IWTC Women's GlobalNet #281
Activities and Initiatives of Women Worldwide
August 30, 2005
WOMEN'S FIGHT FOR ECONOMIC JUSTICE: A CRITICAL LOOK AT UN AND GOVERNMENT GOALS, CONVENTIONS AND POLICIES:
THE CASE OF TONGA
Thousands of civil servants, church leaders and the public at large have joined women civil servants who are in the fifth week of a strike for better wages in Tonga, a constitutional monarchy in the South Pacific. The women gather each day with their children outside the Prime Minister's Office in the capital city of Nuku'alofa in their seemingly endless struggle for economic justice.
The Queen of Tonga, HRH Mata'aho, is in Beijing, China, heading a four-member delegation from Tonga to the tenth anniversary commemoration of the UN Fourth World Conference on Women in Beijing, 1995, and the resulting Beijing Platform of Action for the advancement of women and girls.
In 2003, the Government of Tonga approved the National Policy on Gender & Development, which highlights 10 critical policy areas for the equitable development of women. One of the policy areas is Gender and the Economy where it clearly states that women must have access to equitable salary and employment conditions.
The Government of Tonga has also made international commitments to, for example, the Millennium Development Goals [MDGs] and the Convention of the Rights of the Child [CRC]. MDG Goal #1 states that all state parties, including Tonga, must take steps towards achieving the reduction of universal poverty. MDG Goal #2 looks at universal access to primary education. MDG Goal #3 clearly states that governments must ensure that progressive steps are made towards the empowerment of women.
"Just look at these hundreds of women turning up everyday peacefully in search of their economic rights and their children's right to a good education" says spokesperson for Tongan Women's Actions for Change (TWAC), 'Ofa-ki-Levuka Guttenbeil-Likiliki. "They are suffering because the government is not willing to sit down and dialogue with them in search of common ground." Emily 'Esau, another member of TWAC added that "the strong support and solidarity from women's groups in the Pacific region has been tremendous."
TFor more information, contact Tongan Women's Actions for Change [TWAC], Secretariat: C/O Coconut Production, PO Box 2281, Nuku'alofa, TONGA. Tel: +676-22721 or 14625. Email: email@example.com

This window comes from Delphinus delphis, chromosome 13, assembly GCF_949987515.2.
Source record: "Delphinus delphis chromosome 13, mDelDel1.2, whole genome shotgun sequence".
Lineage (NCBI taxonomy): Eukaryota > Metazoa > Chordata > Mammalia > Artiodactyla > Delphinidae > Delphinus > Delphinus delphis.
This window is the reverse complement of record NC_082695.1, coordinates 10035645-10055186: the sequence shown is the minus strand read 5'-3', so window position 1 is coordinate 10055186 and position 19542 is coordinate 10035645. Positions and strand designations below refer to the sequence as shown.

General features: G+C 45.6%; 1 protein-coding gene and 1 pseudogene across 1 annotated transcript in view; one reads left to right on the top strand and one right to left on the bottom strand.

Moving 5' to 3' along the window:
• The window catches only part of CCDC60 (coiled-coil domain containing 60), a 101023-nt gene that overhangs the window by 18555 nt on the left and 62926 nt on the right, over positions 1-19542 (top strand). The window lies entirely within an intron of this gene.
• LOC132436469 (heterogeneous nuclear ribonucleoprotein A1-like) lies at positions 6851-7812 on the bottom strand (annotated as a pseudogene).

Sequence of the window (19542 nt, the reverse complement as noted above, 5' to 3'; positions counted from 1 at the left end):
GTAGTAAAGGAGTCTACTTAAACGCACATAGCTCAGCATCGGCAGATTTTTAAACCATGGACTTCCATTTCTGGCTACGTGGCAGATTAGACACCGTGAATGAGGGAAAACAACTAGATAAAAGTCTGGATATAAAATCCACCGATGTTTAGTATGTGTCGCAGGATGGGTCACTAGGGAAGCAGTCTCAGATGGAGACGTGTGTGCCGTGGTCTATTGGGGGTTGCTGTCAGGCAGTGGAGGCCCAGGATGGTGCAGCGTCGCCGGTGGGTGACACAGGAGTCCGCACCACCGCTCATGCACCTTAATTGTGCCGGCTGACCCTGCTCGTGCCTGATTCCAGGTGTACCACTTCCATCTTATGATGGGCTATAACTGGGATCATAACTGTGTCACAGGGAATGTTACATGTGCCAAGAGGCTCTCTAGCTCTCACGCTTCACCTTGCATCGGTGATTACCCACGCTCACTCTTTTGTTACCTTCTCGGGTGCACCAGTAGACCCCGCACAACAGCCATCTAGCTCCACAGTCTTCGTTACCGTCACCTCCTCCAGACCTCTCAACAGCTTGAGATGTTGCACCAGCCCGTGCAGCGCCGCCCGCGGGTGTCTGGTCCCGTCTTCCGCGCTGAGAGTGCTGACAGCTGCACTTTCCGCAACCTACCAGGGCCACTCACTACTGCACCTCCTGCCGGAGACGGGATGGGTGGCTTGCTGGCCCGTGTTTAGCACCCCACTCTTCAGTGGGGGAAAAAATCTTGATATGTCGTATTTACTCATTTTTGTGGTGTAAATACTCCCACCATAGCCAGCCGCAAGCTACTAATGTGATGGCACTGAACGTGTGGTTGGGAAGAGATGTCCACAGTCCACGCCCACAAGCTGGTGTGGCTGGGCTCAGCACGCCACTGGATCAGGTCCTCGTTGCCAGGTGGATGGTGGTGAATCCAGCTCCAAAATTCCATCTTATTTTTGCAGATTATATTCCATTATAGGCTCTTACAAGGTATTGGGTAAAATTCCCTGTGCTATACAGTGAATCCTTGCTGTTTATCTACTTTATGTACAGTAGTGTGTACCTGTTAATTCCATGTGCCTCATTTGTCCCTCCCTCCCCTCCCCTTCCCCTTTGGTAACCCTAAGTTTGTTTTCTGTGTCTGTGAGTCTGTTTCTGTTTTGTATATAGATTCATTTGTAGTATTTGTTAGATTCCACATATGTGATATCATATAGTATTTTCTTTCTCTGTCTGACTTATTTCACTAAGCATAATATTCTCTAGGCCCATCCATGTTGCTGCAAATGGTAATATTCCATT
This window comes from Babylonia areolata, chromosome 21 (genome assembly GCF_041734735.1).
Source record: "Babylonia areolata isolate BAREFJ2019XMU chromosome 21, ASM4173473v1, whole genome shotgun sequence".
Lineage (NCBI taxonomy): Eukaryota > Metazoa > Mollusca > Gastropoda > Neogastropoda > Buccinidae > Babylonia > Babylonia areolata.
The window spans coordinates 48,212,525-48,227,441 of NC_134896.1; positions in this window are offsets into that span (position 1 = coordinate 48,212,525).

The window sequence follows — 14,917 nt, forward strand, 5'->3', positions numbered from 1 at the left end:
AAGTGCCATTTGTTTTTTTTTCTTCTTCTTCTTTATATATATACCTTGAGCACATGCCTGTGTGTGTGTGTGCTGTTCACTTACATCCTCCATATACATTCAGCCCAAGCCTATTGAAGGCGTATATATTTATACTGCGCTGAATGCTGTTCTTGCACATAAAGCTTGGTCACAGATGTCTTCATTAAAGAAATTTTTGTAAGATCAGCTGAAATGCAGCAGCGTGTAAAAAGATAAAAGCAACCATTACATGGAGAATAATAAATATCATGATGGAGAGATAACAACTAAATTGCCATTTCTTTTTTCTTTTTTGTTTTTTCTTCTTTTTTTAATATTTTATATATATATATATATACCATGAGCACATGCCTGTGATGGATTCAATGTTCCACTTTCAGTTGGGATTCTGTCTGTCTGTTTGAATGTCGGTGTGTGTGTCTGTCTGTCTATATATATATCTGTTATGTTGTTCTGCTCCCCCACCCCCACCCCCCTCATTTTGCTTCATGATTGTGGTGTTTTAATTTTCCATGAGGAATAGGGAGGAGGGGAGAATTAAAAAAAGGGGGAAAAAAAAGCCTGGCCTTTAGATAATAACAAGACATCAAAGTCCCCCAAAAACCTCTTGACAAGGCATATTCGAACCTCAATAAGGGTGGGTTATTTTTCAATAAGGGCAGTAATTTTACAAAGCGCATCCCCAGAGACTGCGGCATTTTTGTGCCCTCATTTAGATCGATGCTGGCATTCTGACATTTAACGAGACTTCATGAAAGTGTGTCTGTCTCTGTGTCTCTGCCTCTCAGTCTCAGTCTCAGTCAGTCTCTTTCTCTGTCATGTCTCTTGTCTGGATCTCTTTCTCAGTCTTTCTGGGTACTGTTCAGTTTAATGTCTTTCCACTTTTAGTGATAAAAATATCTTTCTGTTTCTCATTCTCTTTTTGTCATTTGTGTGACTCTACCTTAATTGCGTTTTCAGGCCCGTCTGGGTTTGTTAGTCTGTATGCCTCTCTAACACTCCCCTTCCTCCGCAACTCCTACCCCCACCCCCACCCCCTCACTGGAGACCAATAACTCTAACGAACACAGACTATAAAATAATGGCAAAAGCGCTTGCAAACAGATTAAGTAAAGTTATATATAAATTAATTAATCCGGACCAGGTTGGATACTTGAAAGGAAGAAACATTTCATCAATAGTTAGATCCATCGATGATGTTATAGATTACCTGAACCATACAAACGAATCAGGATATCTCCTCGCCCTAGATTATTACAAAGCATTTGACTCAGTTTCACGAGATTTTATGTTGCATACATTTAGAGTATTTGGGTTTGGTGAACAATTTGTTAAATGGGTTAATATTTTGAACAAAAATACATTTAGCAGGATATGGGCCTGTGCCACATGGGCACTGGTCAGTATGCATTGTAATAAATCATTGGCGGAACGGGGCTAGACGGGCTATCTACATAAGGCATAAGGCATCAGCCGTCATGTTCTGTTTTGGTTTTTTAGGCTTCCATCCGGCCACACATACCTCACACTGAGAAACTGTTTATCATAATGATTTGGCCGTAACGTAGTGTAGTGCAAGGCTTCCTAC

TENTH ANNIVERSARY COMMEMMORATION OF FOURTH WORLD CONFERENCE ON WOMEN IN BEIJING
Ten years after the United Nations conference on women's rights in Beijing, 1995, and just weeks before the Millennium Development Goals Summit of world leaders to be held at UN Headquarters in New York, Secretary-General Kofi Annan has called on the international community to turn their commitments into action to achieve full gender equality.
Since 1995 some progress has been made, but old challenges such as discrimination and violence remain while new challenges have emerged, such as HIV/AIDS and trafficking in women and children, Mr. Annan said in a message, delivered by UN High Commissioner for Human Rights, Louise Arbour to Beijing 2005, the 10th anniversary commemoration there of the Fourth World Conference on Women.
"What were once called women's issues have been transformed into matters of primary national and international significance. Stronger women's networks and alliances have taken shape across issues and borders alike. And we understand, more than ever, that no single policy will ensure gender quality; rather a comprehensive policy approach is needed," he added.
He noted the findings of the Commission on the Status of Women earlier this year that many gains had been achieved, including greater access to employment and decision-making, better education and a longer life.
"But they stressed that old challenges remain, such as discrimination and violence, and that troubling new challenges have emerged, such as the terrifying growth of HIV/AIDS among women, and the odious, increasingly common practice of trafficking in women and children." he said.
"Let us not forget that women's rights are human rights. Their full implementation at the national level is thus a legal obligation. Although that may seem, and should be, self-evident, it is a point we must continue to repeat as we move to strengthen the ability of the United Nations system to support national efforts to implement human rights, and to eliminate all forms of discrimination against women."
Mr. Annan stressed that leaders at next month's 2005 World Summit at UN Headquarters in New York should pledge their support to all efforts to achieve the changes to which national governments, international organizations and civil society committed themselves in Beijing 10 years ago.
"Let us all redouble our efforts to turn those commitments into reality, he said. "At this commemorative meeting, you can help to steer them in the right direction." From UN News. 2005-08-29
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